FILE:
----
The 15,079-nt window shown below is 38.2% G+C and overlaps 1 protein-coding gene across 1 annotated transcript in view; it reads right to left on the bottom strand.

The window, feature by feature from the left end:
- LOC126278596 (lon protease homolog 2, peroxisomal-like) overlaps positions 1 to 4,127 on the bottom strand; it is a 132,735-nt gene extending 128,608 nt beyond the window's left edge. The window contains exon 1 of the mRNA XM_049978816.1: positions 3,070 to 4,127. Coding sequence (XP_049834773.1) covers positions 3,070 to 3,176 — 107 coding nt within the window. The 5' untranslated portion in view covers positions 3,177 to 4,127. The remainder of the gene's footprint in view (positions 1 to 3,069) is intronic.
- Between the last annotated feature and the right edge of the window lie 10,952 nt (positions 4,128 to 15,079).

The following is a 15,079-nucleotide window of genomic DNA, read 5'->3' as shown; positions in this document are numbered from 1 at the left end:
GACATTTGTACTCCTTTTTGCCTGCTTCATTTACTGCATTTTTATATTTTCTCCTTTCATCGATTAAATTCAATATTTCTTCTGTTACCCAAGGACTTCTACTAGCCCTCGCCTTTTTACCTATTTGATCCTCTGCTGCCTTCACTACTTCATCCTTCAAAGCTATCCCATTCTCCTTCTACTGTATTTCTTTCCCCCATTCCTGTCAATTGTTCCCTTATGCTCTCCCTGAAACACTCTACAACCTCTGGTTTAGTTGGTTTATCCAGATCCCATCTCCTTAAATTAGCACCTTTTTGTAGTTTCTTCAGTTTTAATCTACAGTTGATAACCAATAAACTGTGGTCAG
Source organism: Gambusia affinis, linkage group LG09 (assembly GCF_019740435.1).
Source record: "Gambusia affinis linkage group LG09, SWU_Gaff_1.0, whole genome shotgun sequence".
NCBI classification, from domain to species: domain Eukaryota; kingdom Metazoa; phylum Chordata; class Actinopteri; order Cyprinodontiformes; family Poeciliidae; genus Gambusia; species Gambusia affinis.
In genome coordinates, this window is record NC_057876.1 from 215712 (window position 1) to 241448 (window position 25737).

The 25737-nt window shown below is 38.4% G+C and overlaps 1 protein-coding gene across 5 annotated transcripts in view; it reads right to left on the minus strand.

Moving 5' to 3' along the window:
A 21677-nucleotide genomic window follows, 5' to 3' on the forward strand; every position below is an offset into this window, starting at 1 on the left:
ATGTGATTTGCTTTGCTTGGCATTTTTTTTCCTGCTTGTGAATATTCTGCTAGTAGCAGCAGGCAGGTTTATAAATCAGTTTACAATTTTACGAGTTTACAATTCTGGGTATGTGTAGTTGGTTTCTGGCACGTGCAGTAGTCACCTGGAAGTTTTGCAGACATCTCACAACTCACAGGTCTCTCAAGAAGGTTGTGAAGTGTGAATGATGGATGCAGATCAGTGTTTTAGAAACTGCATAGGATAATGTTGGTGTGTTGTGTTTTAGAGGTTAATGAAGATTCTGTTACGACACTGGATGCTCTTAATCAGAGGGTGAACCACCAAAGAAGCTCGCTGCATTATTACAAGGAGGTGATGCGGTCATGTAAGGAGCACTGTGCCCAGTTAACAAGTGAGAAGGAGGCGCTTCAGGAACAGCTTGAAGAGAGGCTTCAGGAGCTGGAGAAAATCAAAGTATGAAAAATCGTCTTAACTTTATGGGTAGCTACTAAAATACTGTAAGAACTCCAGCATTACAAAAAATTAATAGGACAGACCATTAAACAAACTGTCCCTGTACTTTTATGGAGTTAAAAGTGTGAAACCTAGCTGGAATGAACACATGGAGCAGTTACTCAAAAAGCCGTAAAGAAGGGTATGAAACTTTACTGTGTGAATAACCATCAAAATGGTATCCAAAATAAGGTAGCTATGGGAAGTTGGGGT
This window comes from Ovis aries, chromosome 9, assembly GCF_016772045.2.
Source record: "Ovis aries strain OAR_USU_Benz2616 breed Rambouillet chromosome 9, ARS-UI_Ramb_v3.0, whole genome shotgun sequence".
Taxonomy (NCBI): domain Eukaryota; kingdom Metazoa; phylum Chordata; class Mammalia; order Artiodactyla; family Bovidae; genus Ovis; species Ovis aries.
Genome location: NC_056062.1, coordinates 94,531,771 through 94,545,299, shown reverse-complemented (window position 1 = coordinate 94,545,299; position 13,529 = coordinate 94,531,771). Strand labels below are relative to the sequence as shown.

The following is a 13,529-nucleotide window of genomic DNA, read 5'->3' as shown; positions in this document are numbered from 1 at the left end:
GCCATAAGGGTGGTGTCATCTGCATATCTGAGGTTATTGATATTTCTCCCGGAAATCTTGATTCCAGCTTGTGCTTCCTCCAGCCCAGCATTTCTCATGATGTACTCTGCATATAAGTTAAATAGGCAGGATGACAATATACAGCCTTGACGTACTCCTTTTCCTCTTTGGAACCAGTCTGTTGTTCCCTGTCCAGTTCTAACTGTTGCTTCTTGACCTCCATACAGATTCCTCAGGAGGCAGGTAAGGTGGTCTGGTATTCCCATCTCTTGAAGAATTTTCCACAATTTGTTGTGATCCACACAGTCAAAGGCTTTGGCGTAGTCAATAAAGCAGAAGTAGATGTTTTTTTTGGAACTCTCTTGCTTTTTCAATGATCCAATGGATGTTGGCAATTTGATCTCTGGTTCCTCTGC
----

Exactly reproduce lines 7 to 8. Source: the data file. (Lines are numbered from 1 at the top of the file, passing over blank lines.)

Source organism: Gambusia affinis, linkage group LG09 (assembly GCF_019740435.1).
Source record: "Gambusia affinis linkage group LG09, SWU_Gaff_1.0, whole genome shotgun sequence".